In 2008, Chipotle sickened 509 with Norovirus in Kent, Ohio. In that same year, a Hepatitis A outbreak that sickened 22 was linked to a Chipotle location in California. Minnesota was the site of the next Chipotle blunder, where in 2009 11 people were sickened by Campylobacter. Chipotle locations in Colorado and New York were linked to an outbreak of E. coli that sickened 29 in 2009. And that’s just the warmup.

The real problems began in 2015. Five people were sickened with E. coli in Seattle in July. A Chipotle location in Ventura, California caused 234 people to become ill with Norovirus. Twenty-two different Chipotle locations in Minnesota contributed to a Salmonella outbreak that sickened 64 people across that state. The CDC opened an investigation into two separate multistate E. coli outbreaks later that year. The first one sickened 53 people in nine different states across the nation and caused the temporary closure of 43 locations in the Pacific Northwest. The second one was much smaller, only sickening five people, and was centered in the Midwest.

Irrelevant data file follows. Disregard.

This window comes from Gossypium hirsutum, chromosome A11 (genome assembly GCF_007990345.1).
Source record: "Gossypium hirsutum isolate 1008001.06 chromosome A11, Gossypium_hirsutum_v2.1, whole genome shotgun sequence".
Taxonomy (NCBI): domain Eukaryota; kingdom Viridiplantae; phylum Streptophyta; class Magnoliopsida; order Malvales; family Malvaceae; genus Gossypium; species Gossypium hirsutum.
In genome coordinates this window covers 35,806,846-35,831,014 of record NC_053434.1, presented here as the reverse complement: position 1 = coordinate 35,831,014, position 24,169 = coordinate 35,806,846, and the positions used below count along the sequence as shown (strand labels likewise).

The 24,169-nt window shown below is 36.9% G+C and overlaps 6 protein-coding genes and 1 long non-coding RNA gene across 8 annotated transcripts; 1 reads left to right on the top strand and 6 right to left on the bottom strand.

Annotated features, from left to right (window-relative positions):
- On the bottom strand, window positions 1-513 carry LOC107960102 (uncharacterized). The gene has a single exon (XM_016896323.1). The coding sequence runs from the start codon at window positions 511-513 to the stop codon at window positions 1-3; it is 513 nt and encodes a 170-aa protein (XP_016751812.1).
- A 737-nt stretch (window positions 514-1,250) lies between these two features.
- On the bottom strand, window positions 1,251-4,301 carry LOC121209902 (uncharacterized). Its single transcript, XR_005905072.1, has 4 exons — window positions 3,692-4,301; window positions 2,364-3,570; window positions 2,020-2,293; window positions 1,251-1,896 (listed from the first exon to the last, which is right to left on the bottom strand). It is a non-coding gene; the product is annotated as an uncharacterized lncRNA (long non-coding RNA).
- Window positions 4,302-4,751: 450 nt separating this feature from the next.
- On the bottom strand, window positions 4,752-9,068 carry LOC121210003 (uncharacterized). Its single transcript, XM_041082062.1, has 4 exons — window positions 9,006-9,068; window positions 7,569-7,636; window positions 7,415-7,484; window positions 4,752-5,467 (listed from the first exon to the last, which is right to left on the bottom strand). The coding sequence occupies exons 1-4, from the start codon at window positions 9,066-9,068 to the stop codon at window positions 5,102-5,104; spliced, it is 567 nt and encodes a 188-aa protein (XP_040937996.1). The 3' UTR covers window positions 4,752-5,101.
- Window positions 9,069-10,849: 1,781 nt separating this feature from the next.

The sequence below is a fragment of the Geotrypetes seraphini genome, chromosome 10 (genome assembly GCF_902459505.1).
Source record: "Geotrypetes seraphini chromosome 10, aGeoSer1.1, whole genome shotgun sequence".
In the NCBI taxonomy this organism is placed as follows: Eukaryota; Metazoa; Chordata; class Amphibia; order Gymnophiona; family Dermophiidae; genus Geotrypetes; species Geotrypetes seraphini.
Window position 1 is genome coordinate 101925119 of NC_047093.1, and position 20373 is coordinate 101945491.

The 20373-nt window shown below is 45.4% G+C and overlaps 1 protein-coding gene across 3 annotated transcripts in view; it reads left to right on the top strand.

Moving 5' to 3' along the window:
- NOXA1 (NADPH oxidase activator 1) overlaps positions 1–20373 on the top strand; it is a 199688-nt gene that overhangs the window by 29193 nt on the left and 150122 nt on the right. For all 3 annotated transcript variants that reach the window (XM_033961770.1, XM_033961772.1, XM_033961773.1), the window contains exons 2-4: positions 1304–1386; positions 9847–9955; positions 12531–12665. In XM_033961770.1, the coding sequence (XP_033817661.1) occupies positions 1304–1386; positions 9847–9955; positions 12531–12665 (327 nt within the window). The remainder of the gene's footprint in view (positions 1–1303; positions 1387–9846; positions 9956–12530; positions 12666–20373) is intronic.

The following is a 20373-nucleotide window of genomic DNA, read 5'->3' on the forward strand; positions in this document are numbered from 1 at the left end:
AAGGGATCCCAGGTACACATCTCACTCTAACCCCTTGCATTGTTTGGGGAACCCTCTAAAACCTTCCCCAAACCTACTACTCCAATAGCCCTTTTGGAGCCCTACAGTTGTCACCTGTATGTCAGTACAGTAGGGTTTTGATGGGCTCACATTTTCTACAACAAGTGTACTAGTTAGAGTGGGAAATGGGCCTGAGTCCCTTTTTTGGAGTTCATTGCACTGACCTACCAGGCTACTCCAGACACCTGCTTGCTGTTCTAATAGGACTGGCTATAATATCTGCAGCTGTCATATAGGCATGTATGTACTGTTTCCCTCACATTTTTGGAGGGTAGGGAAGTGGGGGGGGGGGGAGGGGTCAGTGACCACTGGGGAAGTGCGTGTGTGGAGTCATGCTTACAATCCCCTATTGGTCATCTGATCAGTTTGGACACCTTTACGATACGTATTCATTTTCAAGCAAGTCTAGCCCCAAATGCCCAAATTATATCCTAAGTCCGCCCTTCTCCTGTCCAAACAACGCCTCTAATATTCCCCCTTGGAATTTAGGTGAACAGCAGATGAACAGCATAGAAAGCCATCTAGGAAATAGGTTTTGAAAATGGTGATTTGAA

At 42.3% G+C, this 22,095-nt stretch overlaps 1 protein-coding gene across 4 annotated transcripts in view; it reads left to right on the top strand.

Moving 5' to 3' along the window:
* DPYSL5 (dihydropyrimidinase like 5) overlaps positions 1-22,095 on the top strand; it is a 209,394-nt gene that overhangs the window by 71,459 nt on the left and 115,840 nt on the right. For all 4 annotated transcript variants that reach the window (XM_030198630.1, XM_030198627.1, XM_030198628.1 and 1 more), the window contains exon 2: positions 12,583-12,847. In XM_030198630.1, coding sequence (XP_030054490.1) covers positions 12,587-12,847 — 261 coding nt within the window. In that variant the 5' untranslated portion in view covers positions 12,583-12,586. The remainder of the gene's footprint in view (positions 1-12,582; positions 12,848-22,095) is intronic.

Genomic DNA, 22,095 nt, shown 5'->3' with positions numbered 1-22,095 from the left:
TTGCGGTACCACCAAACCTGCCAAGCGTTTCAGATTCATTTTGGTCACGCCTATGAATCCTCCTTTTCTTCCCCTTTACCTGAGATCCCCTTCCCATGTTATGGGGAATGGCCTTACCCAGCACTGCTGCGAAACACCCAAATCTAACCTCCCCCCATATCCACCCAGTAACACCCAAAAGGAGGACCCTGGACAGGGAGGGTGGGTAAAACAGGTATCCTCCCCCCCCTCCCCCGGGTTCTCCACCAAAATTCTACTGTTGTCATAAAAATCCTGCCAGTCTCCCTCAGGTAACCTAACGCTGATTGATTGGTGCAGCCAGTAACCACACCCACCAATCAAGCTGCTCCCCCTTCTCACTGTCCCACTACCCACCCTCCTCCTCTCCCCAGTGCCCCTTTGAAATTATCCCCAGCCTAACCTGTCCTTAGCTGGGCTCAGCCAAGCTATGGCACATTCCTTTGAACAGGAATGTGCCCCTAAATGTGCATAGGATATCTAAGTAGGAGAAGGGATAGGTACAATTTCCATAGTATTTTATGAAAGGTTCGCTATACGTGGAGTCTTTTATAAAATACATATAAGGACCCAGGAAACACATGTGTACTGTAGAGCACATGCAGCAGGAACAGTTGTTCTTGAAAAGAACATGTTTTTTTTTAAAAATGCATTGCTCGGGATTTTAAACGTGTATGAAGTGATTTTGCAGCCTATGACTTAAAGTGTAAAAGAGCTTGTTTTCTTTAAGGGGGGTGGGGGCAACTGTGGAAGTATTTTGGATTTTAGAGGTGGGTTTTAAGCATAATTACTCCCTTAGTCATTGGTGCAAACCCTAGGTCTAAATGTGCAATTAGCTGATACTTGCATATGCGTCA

All of these outbreaks have not only hurt the stomachs of consumers, but it has obliterated Chipotle’s stock price. Between August 2015 and January 2016, Chipotle’s stock was virtually cut in half. It was such a fall that they are only just now starting to recover from it. Well, they were starting to recover from it, until the Virginia outbreak. Chipotle stock fell another 14 percent in the wake of the newest outbreak. Thankfully for Chipotle, fairly strong sales in the second quarter of this year have halted the stock price decline, and have even allowed it to bounce back a little.

Addressing Each Facet of this Outbreak